Last week I was very blessed to see and meet and even hang out with some of my heroes at the Pennsylvania Conference for Women. Among them are Arianna Huffington, Victoria Pynchon, Barbara Bradley, Alison Monahan, Judy Young and of course SPU’s own Susan Cartier Liebel. These women are icons in the business and legal worlds and I have long admired each of them.
I know – they say you should never meet your heroes because up close they won’t live up to your perception of them from further away. I have to respectfully disagree. My heroes more than lived up to my expectations.
The word “hero” comes from Greek mythology, where heroes were demigods that were worshipped by cult-like followers. In modern times, it has come to refer to people who are worshipped for sacrifice for the greater good or, lately, for mere celebrity. My heroes are women who have pioneered change in the worlds of business and law. They are women who changed the game, women I aspire to be more like.
While I was not lucky enough to be introduced, I loved seeing Arianna Huffington live. She was as funny, smart and witty in person as she is on The Huffington Post. More than that, she was real. She talked about failures and successes, about the need to get some sleep, about setting goals that matter to you and make you happy instead of living up to society’s traditional ideas of what it means to be a success. And she was not flawless – beautiful, yes, and ageless, but she has curves and the occasional line on her face. She was inspiring and refreshing and I still want to be like her when I grow up.
Another speaker who inspired me was Barbara Bradley. She was surprisingly down-to-earth for a style icon. While I’ve never been a huge fan of the Vera Bradley products, I certainly respect it as a business. To hear her talk about how two housewives started a $550 million dollar company with $250 a piece that they borrowed from their husbands was astonishing. And all because their Land’s End bags left them uninspired. She left the audience feeling that if she could do it, so could they.
And then there are my legal heroes. I got to hear Victoria Pynchon talk about the art of negotiation, and I got to have dinner with Alison, Judy and Susan. WOW. I felt downright giddy.
Victoria Pynchon was amazeballs. There is just no other word. She was funny and brilliant and communicated to a bunch of women about why we, as women, fail to negotiate for what we are actually worth and for what we really want. She was in person exactly what I would have expected after reading her articles for years. I must have taken four pages of notes. I waited in line to meet her after the seminar, but she got whisked away to do a book signing. Still, she took her time with everyone who came up to speak to her before the aforementioned whisking, dispensing wisdom like it was candy. So yeah – still one of my heroes.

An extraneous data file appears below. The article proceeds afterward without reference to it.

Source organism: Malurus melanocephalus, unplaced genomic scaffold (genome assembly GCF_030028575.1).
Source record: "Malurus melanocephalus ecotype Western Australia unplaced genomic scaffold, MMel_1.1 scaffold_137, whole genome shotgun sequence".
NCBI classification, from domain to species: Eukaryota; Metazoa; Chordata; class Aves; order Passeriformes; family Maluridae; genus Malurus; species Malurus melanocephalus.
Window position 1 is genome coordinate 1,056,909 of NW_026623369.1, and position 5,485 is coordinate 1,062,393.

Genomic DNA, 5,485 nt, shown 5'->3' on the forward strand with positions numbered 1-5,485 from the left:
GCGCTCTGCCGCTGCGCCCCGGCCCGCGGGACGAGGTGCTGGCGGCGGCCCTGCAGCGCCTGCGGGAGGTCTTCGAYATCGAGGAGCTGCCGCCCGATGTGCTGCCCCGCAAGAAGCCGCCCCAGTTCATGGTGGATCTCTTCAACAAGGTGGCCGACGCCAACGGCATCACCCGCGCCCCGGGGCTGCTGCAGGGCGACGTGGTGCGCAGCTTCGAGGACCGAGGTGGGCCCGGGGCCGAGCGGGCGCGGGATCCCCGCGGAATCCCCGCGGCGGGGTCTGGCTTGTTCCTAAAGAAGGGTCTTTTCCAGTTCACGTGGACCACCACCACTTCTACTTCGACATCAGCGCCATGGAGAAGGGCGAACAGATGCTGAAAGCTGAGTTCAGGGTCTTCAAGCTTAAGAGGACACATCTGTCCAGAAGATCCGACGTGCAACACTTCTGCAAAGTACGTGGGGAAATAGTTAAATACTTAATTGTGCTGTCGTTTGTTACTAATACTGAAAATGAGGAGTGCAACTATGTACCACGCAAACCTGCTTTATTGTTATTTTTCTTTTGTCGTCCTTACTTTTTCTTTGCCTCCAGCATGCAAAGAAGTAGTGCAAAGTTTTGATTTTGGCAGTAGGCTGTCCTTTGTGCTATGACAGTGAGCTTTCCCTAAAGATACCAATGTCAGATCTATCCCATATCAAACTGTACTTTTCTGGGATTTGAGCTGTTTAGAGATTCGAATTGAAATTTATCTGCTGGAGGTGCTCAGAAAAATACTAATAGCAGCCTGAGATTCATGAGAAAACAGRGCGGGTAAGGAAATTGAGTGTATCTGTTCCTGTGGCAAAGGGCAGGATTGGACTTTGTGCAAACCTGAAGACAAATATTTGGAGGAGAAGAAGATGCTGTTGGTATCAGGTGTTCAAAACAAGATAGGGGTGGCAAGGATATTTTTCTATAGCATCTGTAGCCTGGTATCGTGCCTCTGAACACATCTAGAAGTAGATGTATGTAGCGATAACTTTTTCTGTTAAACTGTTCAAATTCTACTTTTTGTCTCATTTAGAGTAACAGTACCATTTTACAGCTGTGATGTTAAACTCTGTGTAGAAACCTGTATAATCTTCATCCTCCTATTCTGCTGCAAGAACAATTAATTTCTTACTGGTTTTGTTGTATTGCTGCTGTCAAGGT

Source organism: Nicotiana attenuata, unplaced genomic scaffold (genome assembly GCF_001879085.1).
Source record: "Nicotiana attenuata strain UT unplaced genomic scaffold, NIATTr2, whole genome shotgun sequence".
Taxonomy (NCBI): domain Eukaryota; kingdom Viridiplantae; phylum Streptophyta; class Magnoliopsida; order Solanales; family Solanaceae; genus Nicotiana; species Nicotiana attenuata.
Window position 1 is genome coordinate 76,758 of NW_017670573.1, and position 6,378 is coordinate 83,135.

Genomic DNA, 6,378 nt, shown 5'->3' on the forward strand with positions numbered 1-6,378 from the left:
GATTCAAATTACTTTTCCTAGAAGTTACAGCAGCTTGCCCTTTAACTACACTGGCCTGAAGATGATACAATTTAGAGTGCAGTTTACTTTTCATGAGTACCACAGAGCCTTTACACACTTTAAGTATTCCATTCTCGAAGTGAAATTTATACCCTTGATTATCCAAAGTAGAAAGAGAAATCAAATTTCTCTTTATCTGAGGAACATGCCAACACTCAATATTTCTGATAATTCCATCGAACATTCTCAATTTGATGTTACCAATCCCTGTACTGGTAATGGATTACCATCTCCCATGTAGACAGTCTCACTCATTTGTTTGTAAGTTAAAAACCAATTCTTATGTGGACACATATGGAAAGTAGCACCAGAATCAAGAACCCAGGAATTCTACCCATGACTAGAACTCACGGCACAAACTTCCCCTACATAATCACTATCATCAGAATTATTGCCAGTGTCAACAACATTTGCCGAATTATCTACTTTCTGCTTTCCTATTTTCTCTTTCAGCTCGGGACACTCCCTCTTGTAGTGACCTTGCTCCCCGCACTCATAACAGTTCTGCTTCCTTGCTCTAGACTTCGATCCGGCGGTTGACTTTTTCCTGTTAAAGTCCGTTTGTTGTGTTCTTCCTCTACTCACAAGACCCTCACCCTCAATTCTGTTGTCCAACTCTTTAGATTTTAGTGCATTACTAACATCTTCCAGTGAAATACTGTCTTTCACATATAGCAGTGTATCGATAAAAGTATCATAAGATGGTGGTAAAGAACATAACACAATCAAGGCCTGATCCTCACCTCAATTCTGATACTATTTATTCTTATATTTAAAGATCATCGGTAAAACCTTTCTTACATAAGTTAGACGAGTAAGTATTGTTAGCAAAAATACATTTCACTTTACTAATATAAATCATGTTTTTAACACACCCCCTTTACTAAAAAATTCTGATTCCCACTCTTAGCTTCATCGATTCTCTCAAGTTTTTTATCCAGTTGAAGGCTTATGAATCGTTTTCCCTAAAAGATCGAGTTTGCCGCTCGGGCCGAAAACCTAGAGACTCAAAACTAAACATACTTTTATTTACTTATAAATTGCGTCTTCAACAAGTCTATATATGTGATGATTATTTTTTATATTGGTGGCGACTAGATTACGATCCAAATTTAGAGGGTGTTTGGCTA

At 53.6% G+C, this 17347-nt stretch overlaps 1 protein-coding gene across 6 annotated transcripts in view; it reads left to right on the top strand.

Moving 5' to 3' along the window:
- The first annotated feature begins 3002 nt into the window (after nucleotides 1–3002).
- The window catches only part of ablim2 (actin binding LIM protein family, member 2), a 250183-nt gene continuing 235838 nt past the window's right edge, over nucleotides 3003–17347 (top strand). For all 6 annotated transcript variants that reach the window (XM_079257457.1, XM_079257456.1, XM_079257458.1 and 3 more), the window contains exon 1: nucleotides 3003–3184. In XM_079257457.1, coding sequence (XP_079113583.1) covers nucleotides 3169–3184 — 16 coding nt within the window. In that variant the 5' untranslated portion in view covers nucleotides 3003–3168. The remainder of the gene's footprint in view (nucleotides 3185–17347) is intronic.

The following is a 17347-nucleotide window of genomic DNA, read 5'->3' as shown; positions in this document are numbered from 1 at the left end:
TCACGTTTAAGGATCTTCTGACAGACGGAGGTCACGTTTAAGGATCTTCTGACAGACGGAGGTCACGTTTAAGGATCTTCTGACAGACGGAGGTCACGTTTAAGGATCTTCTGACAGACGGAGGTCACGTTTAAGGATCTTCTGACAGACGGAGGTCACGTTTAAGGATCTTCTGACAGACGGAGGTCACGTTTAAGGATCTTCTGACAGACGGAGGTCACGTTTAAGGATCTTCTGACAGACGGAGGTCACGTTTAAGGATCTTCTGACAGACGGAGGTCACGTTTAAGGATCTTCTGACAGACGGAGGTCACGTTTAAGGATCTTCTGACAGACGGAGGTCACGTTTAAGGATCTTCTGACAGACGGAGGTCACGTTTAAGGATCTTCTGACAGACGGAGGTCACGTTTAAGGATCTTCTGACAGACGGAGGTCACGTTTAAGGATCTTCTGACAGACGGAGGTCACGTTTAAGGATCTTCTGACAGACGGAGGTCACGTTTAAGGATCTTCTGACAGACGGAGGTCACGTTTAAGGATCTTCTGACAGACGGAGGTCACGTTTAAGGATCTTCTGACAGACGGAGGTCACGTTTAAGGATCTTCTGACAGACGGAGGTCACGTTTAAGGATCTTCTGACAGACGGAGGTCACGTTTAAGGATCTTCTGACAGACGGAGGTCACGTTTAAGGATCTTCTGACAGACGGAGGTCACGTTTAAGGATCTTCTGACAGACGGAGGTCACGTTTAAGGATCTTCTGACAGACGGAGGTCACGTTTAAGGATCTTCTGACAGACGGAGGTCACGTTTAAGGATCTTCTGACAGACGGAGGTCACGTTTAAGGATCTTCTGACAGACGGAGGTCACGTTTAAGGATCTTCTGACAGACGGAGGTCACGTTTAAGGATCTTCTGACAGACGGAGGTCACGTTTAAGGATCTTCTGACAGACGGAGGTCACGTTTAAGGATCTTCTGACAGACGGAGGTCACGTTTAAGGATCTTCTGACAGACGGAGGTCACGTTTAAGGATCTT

Judy is, of course, The Pennsylvania winery and hospitality lawyer. I have been blessed to speak with her by phone a couple of times, and we formed a mutual admiration society. She has become someone that I can call and ask a question of if I need guidance, and I am always flattered when she reciprocates. Someone whose career I followed in the BigLaw days – someone whom I admired and respected from afar – and I have her phone number? Crazy. In person, Judy is even better – funny, personable, gracious and savvy. She has gone from being one of my heroes to being a friend (but still a hero!).
Alison, the founder of The Girl’s Guide to Law School, is another legal rock star whose career I followed from afar. How I wish that Girl’s Guide had been around when I was in law school and studying for the bar exam! The amazing thing is that, as cool as she seems online, she is even cooler in person. Down-to-earth, genuine and so intelligent, she even met me and my friends for dinner at a Philadelphia pub after the conference.
But of course, the highlight for me was meeting Susan. We have had a working relationship for some time, but she has never lost “hero” status to me. Everything I’ve ever dreamed of doing with my career, Susan has done and then some. I remember asking, hat in hand, in 2010 if Susan would mind writing an article for my local bar’s monthly magazine. When Susan called me to talk about that article, I was beside myself. And we clicked! Susan is still a legal celebrity in my eyes. Meeting her in person- seeing that beautiful, confident woman smile and reach to give me a hug just made my year. She is every bit as fabulous as you think she would be. Sharp as a tack, focused and brilliant.
Meeting these six women (or at least getting to see three of them up close) did nothing to take the shine off of the proverbial apple. Their accomplishments still speak for themselves. The hallmark of each of them was that they were each so very human, each still a work in progress. They are far from done accomplishing great things. And they are not so full of themselves that they don’t have time for those of us who aspire to go where they have blazed a few trails. Indeed – they were all very generous with their time and themselves, and they make you realize we all have it in us to do wonderful things.
All opinions, advice, and experiences of guest bloggers/columnists are those of the author and do not necessarily reflect the opinions, practices or experiences of Solo Practice University®.